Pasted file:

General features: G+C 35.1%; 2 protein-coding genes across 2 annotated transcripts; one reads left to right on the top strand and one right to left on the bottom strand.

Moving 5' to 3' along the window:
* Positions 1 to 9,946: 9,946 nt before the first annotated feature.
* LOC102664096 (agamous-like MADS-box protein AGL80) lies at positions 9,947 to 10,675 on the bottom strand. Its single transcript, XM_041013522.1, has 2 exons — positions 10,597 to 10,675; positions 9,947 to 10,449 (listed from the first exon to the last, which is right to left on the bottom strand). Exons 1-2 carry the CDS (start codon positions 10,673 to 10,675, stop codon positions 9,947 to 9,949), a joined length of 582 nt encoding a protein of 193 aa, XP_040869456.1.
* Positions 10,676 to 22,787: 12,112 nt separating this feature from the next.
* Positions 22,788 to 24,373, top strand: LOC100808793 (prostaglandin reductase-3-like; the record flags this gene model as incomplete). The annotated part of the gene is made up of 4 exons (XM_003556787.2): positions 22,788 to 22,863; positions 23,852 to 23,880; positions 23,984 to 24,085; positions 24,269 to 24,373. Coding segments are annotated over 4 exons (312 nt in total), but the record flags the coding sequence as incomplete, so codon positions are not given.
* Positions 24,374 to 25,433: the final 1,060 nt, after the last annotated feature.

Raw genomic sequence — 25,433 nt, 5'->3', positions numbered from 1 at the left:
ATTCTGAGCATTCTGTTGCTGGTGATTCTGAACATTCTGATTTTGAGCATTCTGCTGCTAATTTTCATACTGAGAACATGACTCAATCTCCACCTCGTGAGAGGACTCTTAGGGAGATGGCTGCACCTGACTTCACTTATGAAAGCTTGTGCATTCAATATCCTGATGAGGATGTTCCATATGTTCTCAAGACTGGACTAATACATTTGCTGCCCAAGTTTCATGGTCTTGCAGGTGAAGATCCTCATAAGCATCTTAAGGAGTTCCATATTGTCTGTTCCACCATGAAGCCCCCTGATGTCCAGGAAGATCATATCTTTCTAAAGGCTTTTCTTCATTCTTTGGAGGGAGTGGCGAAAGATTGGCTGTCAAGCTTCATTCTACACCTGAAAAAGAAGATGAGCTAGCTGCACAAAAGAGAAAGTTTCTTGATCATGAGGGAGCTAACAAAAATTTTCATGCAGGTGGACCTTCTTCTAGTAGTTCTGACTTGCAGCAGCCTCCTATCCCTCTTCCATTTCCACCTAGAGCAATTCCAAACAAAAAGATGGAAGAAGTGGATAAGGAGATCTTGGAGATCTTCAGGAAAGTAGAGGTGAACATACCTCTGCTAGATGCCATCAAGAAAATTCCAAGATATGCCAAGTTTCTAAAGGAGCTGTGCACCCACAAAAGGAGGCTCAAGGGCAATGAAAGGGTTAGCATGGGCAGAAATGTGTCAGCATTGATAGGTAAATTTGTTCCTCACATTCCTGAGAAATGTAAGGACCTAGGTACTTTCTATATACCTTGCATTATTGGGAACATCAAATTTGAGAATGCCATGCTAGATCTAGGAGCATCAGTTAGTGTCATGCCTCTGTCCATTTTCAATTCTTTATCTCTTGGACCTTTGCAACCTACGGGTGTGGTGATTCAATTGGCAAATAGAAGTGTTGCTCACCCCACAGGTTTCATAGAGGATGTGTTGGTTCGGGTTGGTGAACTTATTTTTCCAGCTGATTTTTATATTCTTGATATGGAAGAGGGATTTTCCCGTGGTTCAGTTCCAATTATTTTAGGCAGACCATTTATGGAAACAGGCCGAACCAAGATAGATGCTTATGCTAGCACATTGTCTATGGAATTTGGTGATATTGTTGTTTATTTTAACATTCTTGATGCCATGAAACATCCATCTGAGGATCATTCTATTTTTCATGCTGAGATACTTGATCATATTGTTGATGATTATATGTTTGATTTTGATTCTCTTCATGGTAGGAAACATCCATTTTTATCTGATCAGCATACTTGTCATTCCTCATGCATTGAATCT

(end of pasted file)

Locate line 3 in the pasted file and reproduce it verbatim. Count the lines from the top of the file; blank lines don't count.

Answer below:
* Positions 1 to 9,946: 9,946 nt before the first annotated feature.